Re: Green OA is no threat to grants: Only Gold OA, today, might be

From: Stevan Harnad <>
Date: Sat, 27 Jan 2007 16:11:40 +0000

On Fri, 26 Jan 2007, Prof. Tom Wilson wrote:

> The whole debate about Green vs. Gold seems to be posited on the assumption that
> Gold = author payment OA. In fact author payment is only one model of Gold, the
> other is collaborative, subsidised funding, which is rarely considered in
> either the general debate on the subject or in economic modelling.

The debate of Green vs. Gold is not posited on funding details at all; it is
posited exclusively on the feasibility, probability and immediacy of the two
ways of reaching 100% OA. Green can (and, one hopes, will) be mandated by
funders and universities now. That is why it is the road we should all be
taking, now, full speed.

But for some reason, many (but mostly not researchers) prefer to speculate
instead about hypothetical models of publication funding.

> In fact as Mark McCabe pointed out, in response to a question from me, at the
> Lund conference last year, the subsidised funding model provides the greatest
> social benefit of all economic models for scholarly publishing - he, too, had
> failed to consider this model in his presentation, assuming that OA meant
> author payment.

What research needs, and has within its immediate reach, is 100% OA, via Green
OA mandates. The urgent need is for *access*, not for funding models!

> I fully support author archiving under the Green model - but, as Professor
> Harnad has noted, it moves slowly (see

I said it moves too slowly when it is left to move spontaneously. But the
movement now is to *mandate* it, and then it no longer moves slowly! (Read
Arthur Sale.)

        Sale, A. The Impact of Mandatory Policies on
        ETD Acquisition. D-Lib Magazine April 2006,

        Sale, A. Comparison of content policies for institutional
        repositories in Australia. First Monday, 11(4), April 2006.

        Sale, A. The acquisition of open access research
        articles. First Monday, 11(9), October 2006.

        Sale, A. (2007) The Patchwork Mandate
        D-Lib Magazine 13 1/2 January/February

> In my opinion, this is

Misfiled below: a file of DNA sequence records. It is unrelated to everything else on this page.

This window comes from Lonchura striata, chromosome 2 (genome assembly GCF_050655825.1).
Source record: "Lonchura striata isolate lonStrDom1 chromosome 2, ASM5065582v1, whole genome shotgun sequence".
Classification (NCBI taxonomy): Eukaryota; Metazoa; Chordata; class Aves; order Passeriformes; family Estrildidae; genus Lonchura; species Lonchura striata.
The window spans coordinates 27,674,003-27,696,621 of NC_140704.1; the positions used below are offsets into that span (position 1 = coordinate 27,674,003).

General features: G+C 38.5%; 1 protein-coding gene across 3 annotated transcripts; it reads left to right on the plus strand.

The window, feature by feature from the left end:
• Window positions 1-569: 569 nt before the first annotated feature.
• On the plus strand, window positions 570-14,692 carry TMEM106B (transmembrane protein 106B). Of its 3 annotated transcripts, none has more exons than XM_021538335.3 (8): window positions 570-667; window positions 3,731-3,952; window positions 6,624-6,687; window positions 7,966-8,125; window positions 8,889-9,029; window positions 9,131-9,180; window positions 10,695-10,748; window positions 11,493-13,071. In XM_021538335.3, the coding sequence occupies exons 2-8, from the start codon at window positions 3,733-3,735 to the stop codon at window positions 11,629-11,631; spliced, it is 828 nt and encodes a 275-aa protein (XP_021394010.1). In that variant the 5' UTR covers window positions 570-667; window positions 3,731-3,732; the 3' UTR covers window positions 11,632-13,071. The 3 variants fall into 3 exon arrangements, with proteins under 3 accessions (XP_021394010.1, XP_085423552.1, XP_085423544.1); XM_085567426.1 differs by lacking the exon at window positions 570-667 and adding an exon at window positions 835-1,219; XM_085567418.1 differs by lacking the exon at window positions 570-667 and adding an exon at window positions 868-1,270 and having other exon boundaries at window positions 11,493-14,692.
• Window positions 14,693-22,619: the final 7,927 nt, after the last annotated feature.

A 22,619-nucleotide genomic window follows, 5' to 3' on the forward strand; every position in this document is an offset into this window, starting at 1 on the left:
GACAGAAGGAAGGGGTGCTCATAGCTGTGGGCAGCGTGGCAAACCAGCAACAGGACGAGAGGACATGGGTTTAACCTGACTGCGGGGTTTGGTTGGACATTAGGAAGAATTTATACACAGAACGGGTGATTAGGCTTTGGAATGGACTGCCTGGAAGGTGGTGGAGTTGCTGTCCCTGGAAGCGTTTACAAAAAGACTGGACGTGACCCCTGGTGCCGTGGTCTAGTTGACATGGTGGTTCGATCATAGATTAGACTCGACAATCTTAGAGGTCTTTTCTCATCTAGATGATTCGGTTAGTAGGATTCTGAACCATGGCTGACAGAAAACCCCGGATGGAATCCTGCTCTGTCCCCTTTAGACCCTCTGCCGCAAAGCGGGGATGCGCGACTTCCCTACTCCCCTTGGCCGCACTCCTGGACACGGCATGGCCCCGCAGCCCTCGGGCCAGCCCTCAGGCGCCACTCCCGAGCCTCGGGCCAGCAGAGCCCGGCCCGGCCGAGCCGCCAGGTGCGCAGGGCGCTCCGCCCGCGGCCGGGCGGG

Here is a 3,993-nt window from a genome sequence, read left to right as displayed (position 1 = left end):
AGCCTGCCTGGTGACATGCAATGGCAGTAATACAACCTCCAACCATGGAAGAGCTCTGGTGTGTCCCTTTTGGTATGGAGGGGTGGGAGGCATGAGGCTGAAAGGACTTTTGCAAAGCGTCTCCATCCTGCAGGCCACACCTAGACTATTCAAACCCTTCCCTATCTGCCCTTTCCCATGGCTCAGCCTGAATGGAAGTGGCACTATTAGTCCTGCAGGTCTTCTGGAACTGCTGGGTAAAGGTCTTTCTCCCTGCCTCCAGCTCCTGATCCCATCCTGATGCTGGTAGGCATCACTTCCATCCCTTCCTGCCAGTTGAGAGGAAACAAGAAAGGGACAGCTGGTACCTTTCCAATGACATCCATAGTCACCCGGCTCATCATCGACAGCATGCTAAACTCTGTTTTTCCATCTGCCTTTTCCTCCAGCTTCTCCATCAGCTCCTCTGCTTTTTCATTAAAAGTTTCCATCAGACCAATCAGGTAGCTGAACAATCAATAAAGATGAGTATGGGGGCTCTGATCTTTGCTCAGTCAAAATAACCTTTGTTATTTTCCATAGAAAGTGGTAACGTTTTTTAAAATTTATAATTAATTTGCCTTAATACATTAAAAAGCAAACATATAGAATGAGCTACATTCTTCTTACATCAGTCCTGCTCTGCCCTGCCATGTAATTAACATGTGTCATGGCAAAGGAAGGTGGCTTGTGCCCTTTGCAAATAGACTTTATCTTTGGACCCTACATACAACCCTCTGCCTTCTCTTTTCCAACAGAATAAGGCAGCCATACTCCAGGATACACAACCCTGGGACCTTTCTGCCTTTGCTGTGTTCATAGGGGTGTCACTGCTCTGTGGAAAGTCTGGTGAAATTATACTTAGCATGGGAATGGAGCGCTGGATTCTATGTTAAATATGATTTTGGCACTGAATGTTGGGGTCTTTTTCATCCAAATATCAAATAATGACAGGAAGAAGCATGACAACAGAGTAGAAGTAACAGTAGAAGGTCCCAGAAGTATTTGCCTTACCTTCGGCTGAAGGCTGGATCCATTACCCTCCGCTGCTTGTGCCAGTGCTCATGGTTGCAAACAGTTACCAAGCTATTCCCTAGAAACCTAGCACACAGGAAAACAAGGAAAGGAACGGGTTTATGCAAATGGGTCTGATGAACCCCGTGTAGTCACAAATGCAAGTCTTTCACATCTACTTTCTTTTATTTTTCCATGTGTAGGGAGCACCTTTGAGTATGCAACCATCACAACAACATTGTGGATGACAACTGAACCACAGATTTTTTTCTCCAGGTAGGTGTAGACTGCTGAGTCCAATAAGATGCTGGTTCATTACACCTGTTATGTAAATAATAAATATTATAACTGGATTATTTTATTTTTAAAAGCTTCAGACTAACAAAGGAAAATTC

> because it demands a change in behaviour - authors submit papers to journals,
> libraries archive those journals (and, of course, increasingly, not libraries
> but publishers) and it is an additional task.

Well, yes, it requires a change in behaviour. (So does publishing in an OA
journal, by the way, and so does converting to the Gold OA publishing model!)

But the only behaviour Green OA (and Green OA mandates) require a change in
is *keystrokes*: digital inertia. The mandates are merely to get those fingers
moving. The intrinsic research rewards of OA will take care of the rest.

    Carr, L. and Harnad, S. (2005) Keystroke Economy: A Study of the
    Time and Effort Involved in Self-Archiving

> Shifting the publication model
> (where possible - since I acknowledge that fields with journals involving
> hundreds of submissions a year might find the shift difficult) to one based on
> collaboration and subsidy would provide authors with a framework that did not
> require author archiving and would require no behavioural change.

Yes, yes. But until we get all that sorted out, can we just go ahead and
mandate the keystrokes?

> Such a strategy is fully possible today: the OJS journal management system
> (according to its Website) is used by 800 journals - the majority of which are
> fully OA and the collaborative model is used by a number of these. However, no
> one, so far, has championed this model to the extent that Prof. Harnad has
> championed the Green model.

My championing of the "Green model" -- not a model at all, actually, but
merely a Keystroke Strategy! -- has been as futile as the creation of
Archives (like CogPrints) for authors to deposit in, or OAI-compliant software
(like EPrints) for creating and filling Institutional Repositories: It's not
about creating archives or software. It's about mandating the keystrokes!

> To a degree, that championing has been
> counter-productive for a shift to an economic model of the kind sought by David
> Solomon, since institutions can point to the author archiving model as a reason
> for NOT supporting collaborative, subsidised journals.

But Tom, what is our goal? OA or funding models for publication? Green
OA is for 100% OA, now. If it proves productive for that, how can it be
said to be "counterproductive"? On the contrary, it is the premature,
pre-emptive advocacy of Gold OA that has been (slightly) counterproductive
for OA, in creating yet another obstacle to the rapid (and already long
overdue implementation of Green OA mandates. (But, in all fairness,
the main obstacles to Green OA have been research community ignorance,
misunderstandings and inertia, now at last subsiding, plus publisher
opposition, vocal but unconvincing, hence doomed to be over-ridden by
the research community once it came to an understanding of OA.)

> It's time to put the Green vs. Gold debate aside, I think, and concentrate on
> the real challenge of author payment vs. subsidy - a victory for subsidy will
> give us all a true OA structure for scholarly communication.

Not at all. And if we indeed took this to be the real challenge -- rather than
simply reaching for the (Green) OA that is already fully within our reach --
then that would again contribute to the problem instead of the solution. The
problem being (to repeat), OA, now, not publication funding models!

Stevan Harnad
Received on Sat Jan 27 2007 - 16:31:37 GMT

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